In Marathon County, there’s a 97 percent chance that a gathering of 50 people or more includes someone with coronavirus. In Milwaukee County, it’s 92 percent, and in Dane County 84 percent.
These are among the findings of a new tool that allows users to estimate the risk of COVID-19 exposure in every United States county. The COVID-19 Event Risk Assessment Planning Tool is the product of data scientists at the Georgia Institute of Technology and Stanford University. It updates with new coronavirus infection numbers daily, and uses data from a study by the Centers for Disease Control and Prevention estimating the number of untested carriers of the disease to evaluate the risk level of gatherings of various sizes.
The tool is the subject of a peer-reviewed paper published this month in the journal Nature Human Behavior. The lead researchers in its creation, Joshua Weitz and Clio Andris, are among the authors.
“It’s a way of empowering people to make decisions that are informed by data, and start to think about what levels of risk are acceptable to them,” said Mallory Harris, a Stanford doctoral student in biology who worked on the project.
The tool clearly shows how the risk of exposure increases as the size of the gathering goes up — though in Wisconsin, which is experiencing uncontrolled spread of the virus, even small gatherings are relatively high risk. A gathering of 10 people ranges between a 26 percent risk at the lowest in Vernon and Green counties to a 70 percent risk in Menominee County at the highest.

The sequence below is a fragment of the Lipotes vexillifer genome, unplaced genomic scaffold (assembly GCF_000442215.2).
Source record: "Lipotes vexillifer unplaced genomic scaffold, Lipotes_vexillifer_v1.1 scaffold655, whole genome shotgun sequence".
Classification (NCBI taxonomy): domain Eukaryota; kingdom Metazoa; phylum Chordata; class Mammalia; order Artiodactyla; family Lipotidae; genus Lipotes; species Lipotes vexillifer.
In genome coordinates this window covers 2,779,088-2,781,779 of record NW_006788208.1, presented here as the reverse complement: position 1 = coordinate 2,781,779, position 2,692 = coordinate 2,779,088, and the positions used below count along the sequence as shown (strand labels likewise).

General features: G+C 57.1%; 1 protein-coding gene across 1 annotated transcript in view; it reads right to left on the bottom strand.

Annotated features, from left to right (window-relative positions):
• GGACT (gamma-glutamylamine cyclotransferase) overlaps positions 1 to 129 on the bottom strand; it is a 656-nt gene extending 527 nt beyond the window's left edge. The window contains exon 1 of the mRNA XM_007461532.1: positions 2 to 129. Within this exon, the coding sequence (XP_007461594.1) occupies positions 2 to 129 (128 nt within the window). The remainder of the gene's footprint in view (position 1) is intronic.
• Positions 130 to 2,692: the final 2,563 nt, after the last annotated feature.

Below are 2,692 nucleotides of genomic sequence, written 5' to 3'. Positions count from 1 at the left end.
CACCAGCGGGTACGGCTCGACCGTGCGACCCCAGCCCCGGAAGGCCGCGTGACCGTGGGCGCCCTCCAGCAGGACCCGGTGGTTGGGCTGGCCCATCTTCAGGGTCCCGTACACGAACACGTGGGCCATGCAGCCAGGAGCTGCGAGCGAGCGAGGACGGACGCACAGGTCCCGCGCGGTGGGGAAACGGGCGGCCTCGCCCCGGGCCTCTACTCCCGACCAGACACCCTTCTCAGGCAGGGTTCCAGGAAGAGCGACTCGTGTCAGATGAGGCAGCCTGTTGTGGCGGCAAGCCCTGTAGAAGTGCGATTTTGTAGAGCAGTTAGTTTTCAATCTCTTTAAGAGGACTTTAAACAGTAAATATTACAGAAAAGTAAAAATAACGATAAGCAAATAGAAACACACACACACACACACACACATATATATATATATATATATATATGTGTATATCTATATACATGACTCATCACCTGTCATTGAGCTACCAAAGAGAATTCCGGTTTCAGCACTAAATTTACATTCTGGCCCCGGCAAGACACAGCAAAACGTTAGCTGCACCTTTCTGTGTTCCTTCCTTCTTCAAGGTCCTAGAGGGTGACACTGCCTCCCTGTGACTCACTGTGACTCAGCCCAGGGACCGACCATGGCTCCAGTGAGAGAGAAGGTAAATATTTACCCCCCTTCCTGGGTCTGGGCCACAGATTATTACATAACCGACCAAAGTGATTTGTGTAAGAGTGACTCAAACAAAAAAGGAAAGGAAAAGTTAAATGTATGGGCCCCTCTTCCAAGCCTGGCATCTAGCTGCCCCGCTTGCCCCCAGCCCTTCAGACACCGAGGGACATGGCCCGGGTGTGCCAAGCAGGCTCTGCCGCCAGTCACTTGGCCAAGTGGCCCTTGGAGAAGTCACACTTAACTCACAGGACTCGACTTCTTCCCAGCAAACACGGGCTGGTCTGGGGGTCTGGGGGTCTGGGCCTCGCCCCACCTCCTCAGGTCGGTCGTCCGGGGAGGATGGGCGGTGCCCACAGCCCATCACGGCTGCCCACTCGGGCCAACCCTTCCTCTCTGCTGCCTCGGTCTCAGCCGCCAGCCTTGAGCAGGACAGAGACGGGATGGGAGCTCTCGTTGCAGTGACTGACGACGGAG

Public health officials and Gov. Tony Evers have urged Wisconsinites to suspend all non-essential outings and gatherings as Wisconsin is facing climbing infection rates and death tolls.
To develop estimates of the disease’s prevalence among people who haven’t had positive tests, the risk assessment tool uses data from CDC serological surveys. These surveys tested people for the antibodies that show a person has previously fought off the coronavirus, and these may include people who don’t develop symptoms or whose symptoms are mild. In June, CDC Director Robert Redfield said as many as 90 percent of infections may not have been detected. The risk assessment tool allows users to choose whether they want to assume that prevalence is five times or 10 times the number of detected cases.
As a measure to slow the disease’s unchecked spread, health officials have urged Wisconsinites to cancel Thanksgiving gatherings in favor of immediate-family celebrations and virtual connections with extended family. But it’s not clear yet whether people will follow those recommendations, and even a relatively small number of gatherings has the potential to accelerate spread.
Harris said she hopes people will use the data in the tool to make informed decisions, but she stressed it should not take the place of official public health advice.
She analogizes the data to a weather forecast. On a day with a 98 percent chance of rain, we’re much more likely to bring an umbrella along with us when we leave the house. In the same way, people should be prepared to take more precautions in areas where it’s highly likely that gatherings will bring us into contact with carriers of the coronavirus.
“My hope is that people will see the risk that they might be at an event with someone who has COVID,” Harris said, and take action to reduce their personal risk.
“Instead of an umbrella, you put on a mask,” she said. “You bring your hand sanitizer. Instead of having that event indoors, you move it outdoors, or maybe you see if there’s a way to have it be online.”